Precisely how much CO2 would have entered the atmosphere is unknown. “There’s still some debate,” Blackburn said. “Some say the atmospheric concentration doubled, some say it tripled.”

Whatever the amount, the devastating effects on life are clear from the fossil record. For the dinosaurs, of course, the End-Triassic Extinction was a blessing, giving them a clear evolutionary playing field on which to flourish. The world was all theirs for the next 135 million years or so, until an asteroid slammed into Earth about 65 million years ago, causing the fifth mass extinction in the planet’s history and giving mammals a chance to take over.

Today, thanks to greenhouse gases from the burning of fossil fuels; deforestation and other changes wrought by human activity, biologists believe a sixth great extinction is under way. This time, there isn’t a volcano or asteroid to blame.  

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Comments

By FishOutofWater (Jacksonville NC)
on March 21st, 2013

“samples of uranium that had partly decayed into lead”

Not exactly. Trace amounts of Uranium were incorporated in to the crystal structure of zircon.  Uranium is radioactive with a very well known decay rate. Geochemists measured the precise amount of decay of uranium to lead to determine the precise age of the zircon crystal.

Reply to this comment

By Addinall (Brisbane/QLD/4010)
on March 23rd, 2013

That is strange as the global “average” temperature was 25C throughout the WHOLE of the Triassic period.  The steep climb from 10C (Ice age) to
27C (no ice anywhere on Earth) started in the early Permian.  The end of the Permian saw CO2 levels at about 1800ppm and CO2 DECLINED throughout the Triassic halfway into the Jurassic.  Mid point during the Jurassic CO2 level increased remarkable quickly to around 3000ppm.  During this increease in CO2 saturation of the atmosphere, the global “average” temperature plummeted from 25C back into a semi-glacial state of about 16C.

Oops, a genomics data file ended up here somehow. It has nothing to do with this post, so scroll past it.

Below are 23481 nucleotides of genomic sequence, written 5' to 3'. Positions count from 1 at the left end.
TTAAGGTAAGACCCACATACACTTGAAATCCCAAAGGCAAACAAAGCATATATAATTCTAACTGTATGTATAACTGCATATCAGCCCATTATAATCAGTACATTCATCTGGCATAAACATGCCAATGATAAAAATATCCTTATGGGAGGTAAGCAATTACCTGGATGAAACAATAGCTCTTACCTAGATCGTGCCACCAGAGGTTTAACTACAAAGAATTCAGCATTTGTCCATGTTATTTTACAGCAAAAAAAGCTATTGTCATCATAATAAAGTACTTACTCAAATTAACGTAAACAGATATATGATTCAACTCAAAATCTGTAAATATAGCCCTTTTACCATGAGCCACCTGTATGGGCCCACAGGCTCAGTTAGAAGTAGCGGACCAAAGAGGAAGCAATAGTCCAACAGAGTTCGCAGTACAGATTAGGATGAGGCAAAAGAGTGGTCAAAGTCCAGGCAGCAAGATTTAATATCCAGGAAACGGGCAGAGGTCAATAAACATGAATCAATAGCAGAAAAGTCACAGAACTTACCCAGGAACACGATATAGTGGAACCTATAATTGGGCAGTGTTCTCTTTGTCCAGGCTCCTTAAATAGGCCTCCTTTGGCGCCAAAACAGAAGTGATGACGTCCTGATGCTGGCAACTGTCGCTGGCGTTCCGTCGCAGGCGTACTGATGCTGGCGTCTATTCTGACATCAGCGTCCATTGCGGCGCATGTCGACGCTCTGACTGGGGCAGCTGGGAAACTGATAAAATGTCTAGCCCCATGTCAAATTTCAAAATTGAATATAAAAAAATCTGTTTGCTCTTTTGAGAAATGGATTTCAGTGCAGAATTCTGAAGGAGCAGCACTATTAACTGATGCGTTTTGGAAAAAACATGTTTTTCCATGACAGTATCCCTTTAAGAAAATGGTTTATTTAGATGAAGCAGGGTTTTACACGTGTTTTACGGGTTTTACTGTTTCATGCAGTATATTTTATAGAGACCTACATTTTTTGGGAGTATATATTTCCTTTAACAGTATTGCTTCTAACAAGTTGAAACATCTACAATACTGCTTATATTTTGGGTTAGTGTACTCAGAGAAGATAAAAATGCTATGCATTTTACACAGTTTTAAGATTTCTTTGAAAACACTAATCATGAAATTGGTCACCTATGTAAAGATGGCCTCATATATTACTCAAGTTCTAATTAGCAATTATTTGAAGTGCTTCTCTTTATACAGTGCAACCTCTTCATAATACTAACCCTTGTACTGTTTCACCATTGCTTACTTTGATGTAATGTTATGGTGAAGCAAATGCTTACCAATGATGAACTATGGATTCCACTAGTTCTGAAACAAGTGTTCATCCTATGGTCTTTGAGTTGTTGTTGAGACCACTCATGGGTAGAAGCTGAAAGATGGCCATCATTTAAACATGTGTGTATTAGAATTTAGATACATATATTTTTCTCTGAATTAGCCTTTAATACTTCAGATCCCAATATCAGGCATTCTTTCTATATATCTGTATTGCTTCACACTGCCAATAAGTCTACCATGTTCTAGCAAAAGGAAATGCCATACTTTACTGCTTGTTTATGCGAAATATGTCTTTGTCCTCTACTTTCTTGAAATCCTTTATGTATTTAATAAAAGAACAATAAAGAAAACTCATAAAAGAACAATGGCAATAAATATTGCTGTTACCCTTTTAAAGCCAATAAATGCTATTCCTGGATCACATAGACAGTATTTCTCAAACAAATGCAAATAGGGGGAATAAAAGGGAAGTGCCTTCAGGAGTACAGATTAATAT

Then during the Cretaceous, CO2 in the atmosphere steadily DECLINED to about 1700 ppm aqnd at the same time as this decline, the temperature INCREASED back up to 25C.

http://www.addinall.net/climate_history.gif
http://www.scotese.com/climate.htm

As you can see from these charts, Earth is still very much in an ice age, and the level of atmospheric CO2 is at a historically quite low level.

There was no “massive spike” in the level of CO2 during the Triassic.  THere was a steady DECLINE in atmospheric CO2.  The “massive spike” occured in the mid to late Jurassic, when the temperatures fell several degrees and causing the poles to freeze once again.

Reply to this comment

By Dave (Basking Ridge, NU 07920)
on March 24th, 2013

@Addinall

I was surprised by the highly categorical nature of your comment given that accepted paleoclimate data, especially for deep time such as that measured in 100’s Ma bp, is understandably, typically imprecise. In fact it looks to me like you are quoting an out of date GEOCARB model minus the huge uncertainty range that goes with it as if it is historical fact. A later GEOCARB model and also other relevant models as well as various discrete proxy measurement data for this broad period are pertinent. 

If confirmed, the direct connections between a sharp rise in CO2, global temperature and the fourth mass extinction event would indeed be an aggressive history lesson.